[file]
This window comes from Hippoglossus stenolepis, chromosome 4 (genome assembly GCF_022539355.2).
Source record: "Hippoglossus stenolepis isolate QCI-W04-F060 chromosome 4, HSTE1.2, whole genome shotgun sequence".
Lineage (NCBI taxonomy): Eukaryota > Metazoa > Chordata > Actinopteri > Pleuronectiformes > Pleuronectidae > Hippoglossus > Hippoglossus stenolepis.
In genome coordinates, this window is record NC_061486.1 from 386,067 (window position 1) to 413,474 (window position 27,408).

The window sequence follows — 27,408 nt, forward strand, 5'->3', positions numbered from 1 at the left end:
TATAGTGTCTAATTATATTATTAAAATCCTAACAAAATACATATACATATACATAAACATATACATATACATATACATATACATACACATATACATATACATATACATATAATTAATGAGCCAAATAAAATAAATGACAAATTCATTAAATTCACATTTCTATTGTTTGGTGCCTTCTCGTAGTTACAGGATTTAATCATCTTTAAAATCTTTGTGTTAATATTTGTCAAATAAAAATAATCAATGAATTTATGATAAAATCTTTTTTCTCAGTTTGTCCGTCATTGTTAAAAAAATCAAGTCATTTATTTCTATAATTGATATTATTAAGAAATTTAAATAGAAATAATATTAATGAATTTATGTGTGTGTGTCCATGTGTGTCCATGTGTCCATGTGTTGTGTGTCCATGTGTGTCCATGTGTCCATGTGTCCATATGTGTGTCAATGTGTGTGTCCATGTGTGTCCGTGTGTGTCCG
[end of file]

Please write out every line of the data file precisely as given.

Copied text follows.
This window comes from Hippoglossus stenolepis, chromosome 4 (genome assembly GCF_022539355.2).
Source record: "Hippoglossus stenolepis isolate QCI-W04-F060 chromosome 4, HSTE1.2, whole genome shotgun sequence".
Lineage (NCBI taxonomy): Eukaryota > Metazoa > Chordata > Actinopteri > Pleuronectiformes > Pleuronectidae > Hippoglossus > Hippoglossus stenolepis.
In genome coordinates, this window is record NC_061486.1 from 386,067 (window position 1) to 413,474 (window position 27,408).

The window sequence follows — 27,408 nt, forward strand, 5'->3', positions numbered from 1 at the left end:
TATAGTGTCTAATTATATTATTAAAATCCTAACAAAATACATATACATATACATAAACATATACATATACATATACATATACATACACATATACATATACATATACATATAATTAATGAGCCAAATAAAATAAATGACAAATTCATTAAATTCACATTTCTATTGTTTGGTGCCTTCTCGTAGTTACAGGATTTAATCATCTTTAAAATCTTTGTGTTAATATTTGTCAAATAAAAATAATCAATGAATTTATGATAAAATCTTTTTTCTCAGTTTGTCCGTCATTGTTAAAAAAATCAAGTCATTTATTTCTATAATTGATATTATTAAGAAATTTAAATAGAAATAATATTAATGAATTTATGTGTGTGTGTCCATGTGTGTCCATGTGTCCATGTGTTGTGTGTCCATGTGTGTCCATGTGTCCATGTGTCCATATGTGTGTCAATGTGTGTGTCCATGTGTGTCCGTGTGTGTCCG